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Morning Coffee: A warning to the 28 year-old bankers without a plan. Deutsche bankers grounded

Banker career plan

It's a long road ahead

Beware the danger of working in finance without any heed of what you really want to do with your life. This is the warning from Phil Page, a man who retired from the City of London aged just 40 after formulating a life plan aged approximately 28.

“A lot of people don’t have a clear idea of their objectives in life,” Page, who retired in January 2016, told Financial News. “People just get on the treadmill of working lives and the City treadmill is particularly insular. You see other people working and dressing and eating well, and you assume that’s the default. ”

Page wasn’t the default. As a young finance professional (he was an actuary rather than an IBD banker or markets professional), he asked himself what he wanted to do with his life and discovered that he didn’t really want to spend his time working long hours for prestige and pay: he wanted to work four days weeks, to do good deeds on the other day and to save enough to retire young.

Plenty of people reading this might want to do the same. But be warned: if you aspire to be Page, you’ll need to practice thriftiness. “I put most of my salary into my pension and my wife put most of her earnings in hers, too,” Page told FN. “We realised we didn’t need a lot of money to live, so I had saved up for my pension by 32…Then we had to set aside enough money to live until I could get at my pension, as you can’t touch it until you’re 57.” Page’s thrift was ramped up a level by a concomitant pledge to place he and his wife’s bonuses in a charitable fund which will make disbursements to good causes throughout the rest of their lives.

It helps that Page had a purpose beyond simple retirement aged 40. “In my late 20s, I made a commitment that if I had enough money to live at a basic level, I would retire and give my time to God,” he said. Nowadays, he lives modestly with his wife (also retired) and daughter in St. Albans, a UK commuter town, and spends his time dispensing advice. “This can be on marriage problems, legal, pension issues…” He comes into the City rarely, and when he does it seems like a different world: ““I hear people on the train and realise how all-consuming these jobs can be. They affect people’s stress levels and lives. I must have been like that too.”

Separately, Deutsche Bankers are staying home. The Wall Street Journal reports that the German bank has cut some employees’ travel budgets by 30%. Welcome to the new world of Webex.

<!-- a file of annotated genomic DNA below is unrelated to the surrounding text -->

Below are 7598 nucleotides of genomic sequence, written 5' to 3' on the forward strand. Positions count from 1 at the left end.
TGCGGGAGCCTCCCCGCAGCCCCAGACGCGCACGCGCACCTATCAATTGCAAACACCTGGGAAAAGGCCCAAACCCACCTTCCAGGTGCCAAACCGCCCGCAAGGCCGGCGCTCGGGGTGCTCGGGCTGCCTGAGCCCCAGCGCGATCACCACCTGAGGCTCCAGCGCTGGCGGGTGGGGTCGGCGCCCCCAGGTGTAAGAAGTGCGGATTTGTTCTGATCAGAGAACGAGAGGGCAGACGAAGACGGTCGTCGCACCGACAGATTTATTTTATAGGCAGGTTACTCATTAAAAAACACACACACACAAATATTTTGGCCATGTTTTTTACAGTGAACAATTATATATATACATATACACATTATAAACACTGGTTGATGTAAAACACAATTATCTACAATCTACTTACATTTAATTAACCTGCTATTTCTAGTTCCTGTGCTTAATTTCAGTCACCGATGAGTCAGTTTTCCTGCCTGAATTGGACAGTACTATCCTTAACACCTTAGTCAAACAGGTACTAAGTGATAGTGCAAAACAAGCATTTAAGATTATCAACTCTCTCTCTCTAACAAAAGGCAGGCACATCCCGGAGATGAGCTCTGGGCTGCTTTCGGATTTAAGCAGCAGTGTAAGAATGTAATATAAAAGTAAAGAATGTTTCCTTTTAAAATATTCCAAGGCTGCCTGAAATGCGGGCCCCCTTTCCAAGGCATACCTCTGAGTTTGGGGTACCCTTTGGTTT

Meanwhile:

Deutsche Bank is going to stop sponsoring coal-related construction projects. (Guardian) 

Deutsche Bank shares are expected to fall by 22% by next year. (Bloomberg) 

The European Parliament’s leaked Brexit report suggests an appreciation of the importance of the City of London and willingness to make concessions. (Guardian) 

RBS only plans to move “tens” of jobs out of the UK after Brexit. (Bloomberg) 

The ECB is killing European high yield revenues (and jobs). (Gadfly) 

Credit Suisse just hired a U.S. leveraged finance MD from Goldman. (Reuters)

LIBOR trader Tom Hayes is still arguing that he had an unfair trial. (Business Insider) 

George Soros hired Dawn Fitzpatrick from UBS to manage his family office. She’s his seventh CIO in 16 years. (Business Insider) 

Citi’s guide to ranking in M&A: ““You need to de-risk your M&A business by having smaller deals in higher quantities that occur independently of market conditions. But the core to growing the M&A franchise is participating in transformational M&A, which comes with a fee pool that isn’t just higher per deal but also with associated revenue that can really lift the franchise.” (Financial News) 

Ex-Morgan Stanley banker made Tiffany Trump’s shoes for the inauguration ceremony: “I’ve never seen anyone in the City wearing flats. Would they rather? Oh yeah, that’s why everyone has them under their desk. Look under every woman’s desk in the City and there’s ten pairs of shoes.” (The Times)

Jamie Dimon and Donald are meeting Friday. (WSJ) 

People who look toward the right are perceived as more powerful and agentic than those who point to the left …. (Business Insider) 

Tech hubs in Portugal. (Bloomberg) 

Indian Institutes of Technology for unicorns. (Quartz)

Wearable boast detector. (TheVerge)


Contact: sbutcher@efinancialcareers.com

Photo credit: Long Shadows on Puddock Road by Andrew Bartram is licensed under CC BY 2.0.

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